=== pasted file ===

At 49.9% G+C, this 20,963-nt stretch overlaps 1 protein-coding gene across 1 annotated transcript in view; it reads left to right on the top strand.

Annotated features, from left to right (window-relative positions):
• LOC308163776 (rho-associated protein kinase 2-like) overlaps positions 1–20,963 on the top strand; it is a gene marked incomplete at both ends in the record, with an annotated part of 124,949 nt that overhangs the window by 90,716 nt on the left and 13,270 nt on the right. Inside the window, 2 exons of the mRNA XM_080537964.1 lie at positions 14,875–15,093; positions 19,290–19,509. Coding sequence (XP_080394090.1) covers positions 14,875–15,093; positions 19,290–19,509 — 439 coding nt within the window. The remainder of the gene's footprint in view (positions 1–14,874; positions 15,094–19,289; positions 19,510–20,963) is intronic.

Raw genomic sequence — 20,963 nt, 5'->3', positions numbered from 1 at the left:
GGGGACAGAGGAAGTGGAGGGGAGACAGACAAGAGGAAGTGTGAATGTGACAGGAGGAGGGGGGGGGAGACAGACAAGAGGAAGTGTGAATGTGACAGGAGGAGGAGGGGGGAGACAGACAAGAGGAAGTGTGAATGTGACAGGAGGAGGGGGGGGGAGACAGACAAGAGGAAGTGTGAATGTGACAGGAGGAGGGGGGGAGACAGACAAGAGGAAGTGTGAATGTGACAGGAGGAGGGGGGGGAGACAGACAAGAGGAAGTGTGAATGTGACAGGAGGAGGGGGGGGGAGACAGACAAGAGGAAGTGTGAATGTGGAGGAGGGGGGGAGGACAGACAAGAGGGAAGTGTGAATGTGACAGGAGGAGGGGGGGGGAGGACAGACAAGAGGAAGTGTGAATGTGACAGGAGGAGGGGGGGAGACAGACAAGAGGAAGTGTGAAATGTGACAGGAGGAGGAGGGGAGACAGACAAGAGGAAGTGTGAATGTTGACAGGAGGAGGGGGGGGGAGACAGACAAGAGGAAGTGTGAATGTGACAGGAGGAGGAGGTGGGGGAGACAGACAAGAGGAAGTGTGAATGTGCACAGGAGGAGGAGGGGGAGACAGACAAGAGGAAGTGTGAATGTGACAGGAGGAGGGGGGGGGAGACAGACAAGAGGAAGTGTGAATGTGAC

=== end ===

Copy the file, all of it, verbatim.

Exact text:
At 49.9% G+C, this 20,963-nt stretch overlaps 1 protein-coding gene across 1 annotated transcript in view; it reads left to right on the top strand.

Annotated features, from left to right (window-relative positions):
• LOC308163776 (rho-associated protein kinase 2-like) overlaps positions 1–20,963 on the top strand; it is a gene marked incomplete at both ends in the record, with an annotated part of 124,949 nt that overhangs the window by 90,716 nt on the left and 13,270 nt on the right. Inside the window, 2 exons of the mRNA XM_080537964.1 lie at positions 14,875–15,093; positions 19,290–19,509. Coding sequence (XP_080394090.1) covers positions 14,875–15,093; positions 19,290–19,509 — 439 coding nt within the window. The remainder of the gene's footprint in view (positions 1–14,874; positions 15,094–19,289; positions 19,510–20,963) is intronic.

Raw genomic sequence — 20,963 nt, 5'->3', positions numbered from 1 at the left:
GGGGACAGAGGAAGTGGAGGGGAGACAGACAAGAGGAAGTGTGAATGTGACAGGAGGAGGGGGGGGGAGACAGACAAGAGGAAGTGTGAATGTGACAGGAGGAGGAGGGGGGAGACAGACAAGAGGAAGTGTGAATGTGACAGGAGGAGGGGGGGGGAGACAGACAAGAGGAAGTGTGAATGTGACAGGAGGAGGGGGGGAGACAGACAAGAGGAAGTGTGAATGTGACAGGAGGAGGGGGGGGAGACAGACAAGAGGAAGTGTGAATGTGACAGGAGGAGGGGGGGGGAGACAGACAAGAGGAAGTGTGAATGTGGAGGAGGGGGGGAGGACAGACAAGAGGGAAGTGTGAATGTGACAGGAGGAGGGGGGGGGAGGACAGACAAGAGGAAGTGTGAATGTGACAGGAGGAGGGGGGGAGACAGACAAGAGGAAGTGTGAAATGTGACAGGAGGAGGAGGGGAGACAGACAAGAGGAAGTGTGAATGTTGACAGGAGGAGGGGGGGGGAGACAGACAAGAGGAAGTGTGAATGTGACAGGAGGAGGAGGTGGGGGAGACAGACAAGAGGAAGTGTGAATGTGCACAGGAGGAGGAGGGGGAGACAGACAAGAGGAAGTGTGAATGTGACAGGAGGAGGGGGGGGGAGACAGACAAGAGGAAGTGTGAATGTGAC